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Court interpreters’ race claim against the Ministry of Justice fails

It has always been clear that truly independent providers of services to the world at large fall outside the scope of the Equality Act 2010. But the extent to which this is true of self-employed, independent contractors working extensively on assignments for only one client has been less than clear. But it now seems that even where self-employed independent contractors devote all, or a substantial amount, of their time to an assignment, they may not be able to rely on the Act’s protection against discrimination, following a recent Court of Appeal decision in a case called Secretary of State for Justice v Windle and Arada.

The case involved two court interpreters who were on the court and tribunal service’s National Register of Public Service Interpreters. They assisted those involved in court proceedings who did not have English as their first language and were engaged to do work personally on a large number of short term contracts. Under these arrangements, there was no guarantee of work, and no obligation on them to accept work when it was offered. The interpreters considered themselves self-employed.

In 2010 the interpreters, who were of Czech and Algerian origin, brought proceedings against the Ministry of Justice, arguing that they had been treated less favourably than British sign language interpreters in relation to their terms and conditions and that this was discrimination on the grounds of race.

Tribunal and EAT

Self-employed individuals will only be protected against discrimination under the Equality Act 2010 if their contract puts them under an obligation to perform the work personally. An employment tribunal held that the claimants were not employees within the meaning of the Act, and so were not protected against discrimination.

On appeal, the Employment Appeal Tribunal held that the key question was whether the interpreters provided their services under a position of subordination, or whether they were truly independent providers of services to their clients, of which the court service was only one. The issue of whether a mutual obligation existed between the claimants and the court service in the gaps between their work assignments was irrelevant.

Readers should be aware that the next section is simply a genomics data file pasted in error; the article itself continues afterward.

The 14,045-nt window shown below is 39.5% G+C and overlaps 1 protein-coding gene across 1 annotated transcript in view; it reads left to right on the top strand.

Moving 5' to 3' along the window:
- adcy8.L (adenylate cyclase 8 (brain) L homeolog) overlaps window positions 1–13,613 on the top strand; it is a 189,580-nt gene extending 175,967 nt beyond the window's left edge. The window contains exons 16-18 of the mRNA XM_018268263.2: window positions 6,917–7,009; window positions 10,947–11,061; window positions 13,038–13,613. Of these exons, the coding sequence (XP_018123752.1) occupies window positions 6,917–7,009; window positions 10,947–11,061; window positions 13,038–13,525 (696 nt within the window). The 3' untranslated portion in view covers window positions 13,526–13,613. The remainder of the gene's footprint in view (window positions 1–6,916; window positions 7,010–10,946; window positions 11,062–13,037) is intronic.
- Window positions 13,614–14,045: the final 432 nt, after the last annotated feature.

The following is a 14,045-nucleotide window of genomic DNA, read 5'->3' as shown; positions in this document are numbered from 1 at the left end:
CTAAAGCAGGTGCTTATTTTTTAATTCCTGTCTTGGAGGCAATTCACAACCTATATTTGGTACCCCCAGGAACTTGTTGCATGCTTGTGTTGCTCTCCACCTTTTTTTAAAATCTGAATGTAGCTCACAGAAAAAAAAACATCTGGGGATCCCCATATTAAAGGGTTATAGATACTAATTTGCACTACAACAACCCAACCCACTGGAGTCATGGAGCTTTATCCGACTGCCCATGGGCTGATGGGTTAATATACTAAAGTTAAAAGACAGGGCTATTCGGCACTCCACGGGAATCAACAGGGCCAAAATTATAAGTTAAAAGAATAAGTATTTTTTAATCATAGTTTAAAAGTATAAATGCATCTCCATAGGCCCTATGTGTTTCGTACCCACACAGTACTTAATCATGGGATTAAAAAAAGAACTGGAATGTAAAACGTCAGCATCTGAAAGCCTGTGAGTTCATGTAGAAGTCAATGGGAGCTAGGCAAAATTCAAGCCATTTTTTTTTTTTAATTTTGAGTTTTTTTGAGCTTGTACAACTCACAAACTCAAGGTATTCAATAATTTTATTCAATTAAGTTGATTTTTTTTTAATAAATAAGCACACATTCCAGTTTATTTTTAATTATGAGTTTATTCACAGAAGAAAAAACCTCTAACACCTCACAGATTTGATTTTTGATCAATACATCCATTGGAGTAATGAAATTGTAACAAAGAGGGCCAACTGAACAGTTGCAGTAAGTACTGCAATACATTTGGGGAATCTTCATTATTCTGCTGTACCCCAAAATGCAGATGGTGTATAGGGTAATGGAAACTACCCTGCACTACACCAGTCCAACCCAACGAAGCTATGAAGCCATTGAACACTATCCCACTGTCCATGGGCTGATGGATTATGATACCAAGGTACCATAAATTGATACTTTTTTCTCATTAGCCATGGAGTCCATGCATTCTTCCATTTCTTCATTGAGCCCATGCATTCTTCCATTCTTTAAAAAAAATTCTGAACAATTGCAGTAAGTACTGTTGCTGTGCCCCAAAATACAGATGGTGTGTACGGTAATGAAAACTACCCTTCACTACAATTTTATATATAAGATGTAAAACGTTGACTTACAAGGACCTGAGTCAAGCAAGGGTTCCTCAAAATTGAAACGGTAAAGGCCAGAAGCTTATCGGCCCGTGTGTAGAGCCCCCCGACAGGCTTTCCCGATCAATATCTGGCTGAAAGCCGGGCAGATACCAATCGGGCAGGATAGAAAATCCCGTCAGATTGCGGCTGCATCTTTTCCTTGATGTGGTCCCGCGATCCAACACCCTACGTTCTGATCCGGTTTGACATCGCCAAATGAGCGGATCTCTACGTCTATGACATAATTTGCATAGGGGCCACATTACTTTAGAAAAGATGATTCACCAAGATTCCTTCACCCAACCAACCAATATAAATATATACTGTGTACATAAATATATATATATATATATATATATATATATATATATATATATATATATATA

Court of Appeal

The Court of Appeal noted that a distinction was made between two kinds of self-employed people in the Employment Rights Act 1996:

  • those who have their own business and enter into contracts with clients to provide services
  • those who are self-employed and provide their services as part of a business carried on by someone else.

The essential question was whether the person providing services was in a relationship of subordination with the end-user.

The court agreed with the reasoning in another case, Quashie v Stringfellows Restaurant (which found that there was insufficient mutuality of obligation for a lap dancer to be an employee of the club where she worked) that in order for the contract to remain in force during a break in work engagements, it is necessary to show "an irreducible minimum of obligation" which continues during those breaks. The court held that the absence of an ‘umbrella contract’ was a relevant factor in this assessment of employment status. An umbrella contract is one that spans both work periods and periods when there is no work in an employment relationship in which mutuality of obligation exists. The court decided the translators were not in employment and were, therefore, unable to bring discrimination claims


Although mutuality of obligation between assignments is not a strict requirement for the purposes of meeting the extended definition of ‘employee’ in the Equality Act, it is still something that will be taken into account by courts and tribunals. Following the Windle case, there will be greater scope than previously for employers to argue that staff engaged on a freelance or casual basis will not be able to rely on discrimination law to bring claims against the organisations using their services.

Added: 27-07-2016

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